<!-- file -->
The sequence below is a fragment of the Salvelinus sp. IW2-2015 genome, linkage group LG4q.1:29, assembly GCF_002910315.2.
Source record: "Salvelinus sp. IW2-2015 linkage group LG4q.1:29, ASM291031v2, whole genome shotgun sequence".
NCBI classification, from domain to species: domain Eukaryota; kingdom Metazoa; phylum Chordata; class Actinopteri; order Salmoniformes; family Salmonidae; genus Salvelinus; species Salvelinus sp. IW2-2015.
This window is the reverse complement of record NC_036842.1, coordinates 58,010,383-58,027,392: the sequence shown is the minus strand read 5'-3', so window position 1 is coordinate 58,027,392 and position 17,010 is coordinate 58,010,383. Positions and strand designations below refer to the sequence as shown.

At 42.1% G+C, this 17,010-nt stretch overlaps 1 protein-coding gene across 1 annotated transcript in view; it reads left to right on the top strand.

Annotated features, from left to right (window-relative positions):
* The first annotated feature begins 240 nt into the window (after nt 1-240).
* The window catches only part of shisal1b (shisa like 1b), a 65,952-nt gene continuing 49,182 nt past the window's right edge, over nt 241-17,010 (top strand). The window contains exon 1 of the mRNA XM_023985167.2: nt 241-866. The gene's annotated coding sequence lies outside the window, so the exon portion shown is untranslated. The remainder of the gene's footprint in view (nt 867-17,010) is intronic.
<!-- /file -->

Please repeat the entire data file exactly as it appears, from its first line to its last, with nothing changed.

The sequence below is a fragment of the Salvelinus sp. IW2-2015 genome, linkage group LG4q.1:29, assembly GCF_002910315.2.
Source record: "Salvelinus sp. IW2-2015 linkage group LG4q.1:29, ASM291031v2, whole genome shotgun sequence".
NCBI classification, from domain to species: domain Eukaryota; kingdom Metazoa; phylum Chordata; class Actinopteri; order Salmoniformes; family Salmonidae; genus Salvelinus; species Salvelinus sp. IW2-2015.
This window is the reverse complement of record NC_036842.1, coordinates 58,010,383-58,027,392: the sequence shown is the minus strand read 5'-3', so window position 1 is coordinate 58,027,392 and position 17,010 is coordinate 58,010,383. Positions and strand designations below refer to the sequence as shown.

At 42.1% G+C, this 17,010-nt stretch overlaps 1 protein-coding gene across 1 annotated transcript in view; it reads left to right on the top strand.

Annotated features, from left to right (window-relative positions):
* The first annotated feature begins 240 nt into the window (after nt 1-240).
* The window catches only part of shisal1b (shisa like 1b), a 65,952-nt gene continuing 49,182 nt past the window's right edge, over nt 241-17,010 (top strand). The window contains exon 1 of the mRNA XM_023985167.2: nt 241-866. The gene's annotated coding sequence lies outside the window, so the exon portion shown is untranslated. The remainder of the gene's footprint in view (nt 867-17,010) is intronic.